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COVID pandemic worsens the 'energy gap'

The health crisis has stalled efforts to increase energy access and left governments and individuals struggling to afford electricity that would keep them healthy, safe and productive.

Progress in expanding access to electricity has been set back by the COVID-19 pandemic, as economic damage means governments and individuals lack funds to pay for electricity.

Globally, The World Bank estimates up to 124 million people were pushed into poverty in 2020 as a result of the health crisis.

This has made electricity provision unaffordable for an extra 30 million people globally, with the majority in sub-Saharan Africa (particularly in Nigeria, Democratic Republic of Congo and Ethiopia). It has also stalled government efforts to continue electricity rollouts in countries where access is limited.

In Africa lack of access to electricity means people are more likely to be exposed to unclean cooking, including breathing dangerous cooking smoke. Around one third of the global population did not have access to clean cooking in 2019.

In South Asia and sub-Saharan Africa, the 'cooling gap' between those who are able to afford electrical cooling systems and those who are not is expected to worsen dramatically. As many governments have cut spending on power grids due to the pandemic an extra 50 million people globally are expected to struggle in hot climates without cooling devices, such as air conditioning or fans.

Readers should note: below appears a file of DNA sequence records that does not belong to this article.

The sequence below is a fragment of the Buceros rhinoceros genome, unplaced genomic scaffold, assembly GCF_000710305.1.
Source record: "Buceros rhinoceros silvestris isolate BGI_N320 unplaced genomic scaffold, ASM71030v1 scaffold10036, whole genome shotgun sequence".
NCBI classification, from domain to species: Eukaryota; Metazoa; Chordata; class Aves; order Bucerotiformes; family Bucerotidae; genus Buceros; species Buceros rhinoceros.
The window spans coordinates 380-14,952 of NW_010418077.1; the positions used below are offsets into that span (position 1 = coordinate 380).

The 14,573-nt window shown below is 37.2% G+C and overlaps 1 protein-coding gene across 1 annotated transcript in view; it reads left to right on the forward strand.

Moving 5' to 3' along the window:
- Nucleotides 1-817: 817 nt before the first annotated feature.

Overhead street lightAir conditioners mounted on a wall

In Europe too, 34 million people reported being unable to pay their energy bills in 2018. This figure has likely increased due to the health crisis, and been further exacerbated by rising energy costs and being unable to afford costly repairs for structural problems in residential buildings including leaking roofs and poor insulation.

In all countries, access to energy is a major contributing factor towards economic growth, social equity, and good health and climate outcomes. Lack of access to energy makes people less safe, less productive and more likely to suffer poor physical and mental health.

The effects of the pandemic have already seriously impacted electricity implementation around the world, and have made it less likely that the UN Sustainable Development Goal of universal access to energy by 2030 will be reached.

Managing heat is the largest energy use worldwide. In Europe three quarters of energy demand is met by coal, gas and oil. Finding long-term solutions to energy poverty that also act in the interests of reducing climate change is essential for achieving health, development, and sustainability goals globally.

Total population in high-impact countries without energy access - SeeforAll
Credit: SeeforALL

Equally important is financial backing. SEforALL's 2020 report found that $41 billion in investment is now needed per year to achieve universal access to residential electricity by 2030, and a further $4.5 billion annually is needed to achieve universal access to clean cooking.

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